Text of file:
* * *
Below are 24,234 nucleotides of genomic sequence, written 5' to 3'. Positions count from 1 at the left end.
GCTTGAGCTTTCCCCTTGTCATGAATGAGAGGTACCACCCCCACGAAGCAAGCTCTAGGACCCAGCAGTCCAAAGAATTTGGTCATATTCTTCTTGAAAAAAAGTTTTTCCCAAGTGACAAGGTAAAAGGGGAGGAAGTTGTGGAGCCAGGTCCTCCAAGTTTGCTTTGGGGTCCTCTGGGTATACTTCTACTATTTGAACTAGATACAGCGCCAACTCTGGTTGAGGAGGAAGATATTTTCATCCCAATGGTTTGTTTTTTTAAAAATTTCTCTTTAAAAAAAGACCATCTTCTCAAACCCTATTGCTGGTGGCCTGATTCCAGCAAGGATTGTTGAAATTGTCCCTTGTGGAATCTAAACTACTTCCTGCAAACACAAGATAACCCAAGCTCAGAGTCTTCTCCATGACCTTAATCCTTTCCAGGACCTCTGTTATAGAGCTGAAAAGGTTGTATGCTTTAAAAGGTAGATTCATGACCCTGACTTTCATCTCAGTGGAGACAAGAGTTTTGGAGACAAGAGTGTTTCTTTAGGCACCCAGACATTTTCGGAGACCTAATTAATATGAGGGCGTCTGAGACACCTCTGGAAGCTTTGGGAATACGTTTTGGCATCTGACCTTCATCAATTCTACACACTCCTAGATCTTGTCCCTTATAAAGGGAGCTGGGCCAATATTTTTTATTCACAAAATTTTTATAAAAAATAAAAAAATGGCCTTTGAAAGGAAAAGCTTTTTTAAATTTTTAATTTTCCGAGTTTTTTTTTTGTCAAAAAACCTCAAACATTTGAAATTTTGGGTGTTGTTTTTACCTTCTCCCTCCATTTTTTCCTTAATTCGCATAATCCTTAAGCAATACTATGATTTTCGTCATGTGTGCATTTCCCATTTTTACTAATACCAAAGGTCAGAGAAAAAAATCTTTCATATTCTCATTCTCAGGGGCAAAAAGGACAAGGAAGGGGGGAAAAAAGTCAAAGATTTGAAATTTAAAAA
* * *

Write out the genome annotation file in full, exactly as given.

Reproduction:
Below are 24,234 nucleotides of genomic sequence, written 5' to 3'. Positions count from 1 at the left end.
GCTTGAGCTTTCCCCTTGTCATGAATGAGAGGTACCACCCCCACGAAGCAAGCTCTAGGACCCAGCAGTCCAAAGAATTTGGTCATATTCTTCTTGAAAAAAAGTTTTTCCCAAGTGACAAGGTAAAAGGGGAGGAAGTTGTGGAGCCAGGTCCTCCAAGTTTGCTTTGGGGTCCTCTGGGTATACTTCTACTATTTGAACTAGATACAGCGCCAACTCTGGTTGAGGAGGAAGATATTTTCATCCCAATGGTTTGTTTTTTTAAAAATTTCTCTTTAAAAAAAGACCATCTTCTCAAACCCTATTGCTGGTGGCCTGATTCCAGCAAGGATTGTTGAAATTGTCCCTTGTGGAATCTAAACTACTTCCTGCAAACACAAGATAACCCAAGCTCAGAGTCTTCTCCATGACCTTAATCCTTTCCAGGACCTCTGTTATAGAGCTGAAAAGGTTGTATGCTTTAAAAGGTAGATTCATGACCCTGACTTTCATCTCAGTGGAGACAAGAGTTTTGGAGACAAGAGTGTTTCTTTAGGCACCCAGACATTTTCGGAGACCTAATTAATATGAGGGCGTCTGAGACACCTCTGGAAGCTTTGGGAATACGTTTTGGCATCTGACCTTCATCAATTCTACACACTCCTAGATCTTGTCCCTTATAAAGGGAGCTGGGCCAATATTTTTTATTCACAAAATTTTTATAAAAAATAAAAAAATGGCCTTTGAAAGGAAAAGCTTTTTTAAATTTTTAATTTTCCGAGTTTTTTTTTTGTCAAAAAACCTCAAACATTTGAAATTTTGGGTGTTGTTTTTACCTTCTCCCTCCATTTTTTCCTTAATTCGCATAATCCTTAAGCAATACTATGATTTTCGTCATGTGTGCATTTCCCATTTTTACTAATACCAAAGGTCAGAGAAAAAAATCTTTCATATTCTCATTCTCAGGGGCAAAAAGGACAAGGAAGGGGGGAAAAAAGTCAAAGATTTGAAATTTAAAAA